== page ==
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On Understanding Height Tendency

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  • 1 Department of Meteorology, Naval Postgraduate School, Monterey, California
  • | 2 Department of Meteorology, The Pennsylvania State University, University Park, Pennsylvania
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Abstract

Top-down height tendency reasoning is explained and examined. This approach uses the assumption of a stratospheric level of insignificant dynamics (LID)—where height and pressure tendencies are considered negligible—to simplify the understanding of cyclone-scale hydrostatic height (pressure) tendency in the troposphere. Quasigeostrophic analytic model results confirm the existence of such a LID for scales less than approximately 5000 km. An examination of a height tendency equation with the LID assumption shows that there must be net integrated local warming (cooling) between the LID and any level below the LID where heights are falling (rising). The local temperature tendency, which from the thermodynamic equation results from advection, diabatic heating, and the product of vertical motion and static stability, reflects the combined actions of all thermodynamic and dynamic processes that together promote hydrostatic height change in isobaric coordinates. In particular, the important dynamic effects of mass-diverging secondary circulations are implicitly contained in the local temperature tendency.

New observational evidence and analytic model simulations supporting the top-down approach for understanding height tendency are also provided. The analytic model simulations show that isolated layers of equivalent diabatic heating and temperature advection do not produce equivalent dynamic responses in the vertical-motion field and height tendency fields. This result is used to explain observations that temperature advections in the upper troposphere /lower stratosphere are associated with larger lower-tropospheric height tendencies than equivalent temperature advections in the lower troposphere.

Abstract

Top-down height tendency reasoning is explained and examined. This approach uses the assumption of a stratospheric level of insignificant dynamics (LID)—where height and pressure tendencies are considered negligible—to simplify the understanding of cyclone-scale hydrostatic height (pressure) tendency in the troposphere. Quasigeostrophic analytic model results confirm the existence of such a LID for scales less than approximately 5000 km. An examination of a height tendency equation with the LID assumption shows that there must be net integrated local warming (cooling) between the LID and any level below the LID where heights are falling (rising). The local temperature tendency, which from the thermodynamic equation results from advection, diabatic heating, and the product of vertical motion and static stability, reflects the combined actions of all thermodynamic and dynamic processes that together promote hydrostatic height change in isobaric coordinates. In particular, the important dynamic effects of mass-diverging secondary circulations are implicitly contained in the local temperature tendency.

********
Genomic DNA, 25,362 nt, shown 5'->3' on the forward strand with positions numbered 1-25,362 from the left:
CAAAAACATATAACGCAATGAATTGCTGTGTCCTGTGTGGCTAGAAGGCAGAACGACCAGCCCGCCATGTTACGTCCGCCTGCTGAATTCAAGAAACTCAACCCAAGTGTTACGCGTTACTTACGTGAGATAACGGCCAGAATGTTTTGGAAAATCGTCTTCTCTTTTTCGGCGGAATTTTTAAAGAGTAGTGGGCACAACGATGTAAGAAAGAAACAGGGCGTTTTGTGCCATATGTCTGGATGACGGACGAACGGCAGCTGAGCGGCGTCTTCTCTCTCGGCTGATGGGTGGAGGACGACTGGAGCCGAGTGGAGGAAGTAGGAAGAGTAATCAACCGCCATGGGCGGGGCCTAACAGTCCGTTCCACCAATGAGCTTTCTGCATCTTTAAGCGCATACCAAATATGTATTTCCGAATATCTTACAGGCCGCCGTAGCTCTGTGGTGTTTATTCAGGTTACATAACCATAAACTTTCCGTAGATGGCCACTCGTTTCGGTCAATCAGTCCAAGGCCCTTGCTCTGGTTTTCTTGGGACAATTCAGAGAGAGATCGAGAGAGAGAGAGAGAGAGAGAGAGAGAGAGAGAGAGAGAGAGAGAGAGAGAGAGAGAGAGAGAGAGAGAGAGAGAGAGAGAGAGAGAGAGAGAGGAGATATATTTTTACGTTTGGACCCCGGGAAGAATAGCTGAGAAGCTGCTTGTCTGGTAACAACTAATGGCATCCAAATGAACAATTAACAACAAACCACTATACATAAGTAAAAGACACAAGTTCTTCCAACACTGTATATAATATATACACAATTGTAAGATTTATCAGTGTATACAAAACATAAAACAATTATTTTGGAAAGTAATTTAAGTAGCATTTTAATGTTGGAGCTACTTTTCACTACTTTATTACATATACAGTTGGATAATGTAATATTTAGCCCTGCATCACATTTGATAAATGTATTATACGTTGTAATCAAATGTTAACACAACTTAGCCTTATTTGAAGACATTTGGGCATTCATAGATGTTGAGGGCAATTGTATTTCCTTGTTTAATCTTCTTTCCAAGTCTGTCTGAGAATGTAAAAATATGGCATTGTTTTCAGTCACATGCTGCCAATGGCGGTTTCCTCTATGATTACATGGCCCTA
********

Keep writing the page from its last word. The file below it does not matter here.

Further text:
New observational evidence and analytic model simulations supporting the top-down approach for understanding height tendency are also provided. The analytic model simulations show that isolated layers of equivalent diabatic heating and temperature advection do not produce equivalent dynamic responses in the vertical-motion field and height tendency fields. This result is used to explain observations that temperature advections in the upper troposphere /lower stratosphere are associated with larger lower-tropospheric height tendencies than equivalent temperature advections in the lower troposphere.

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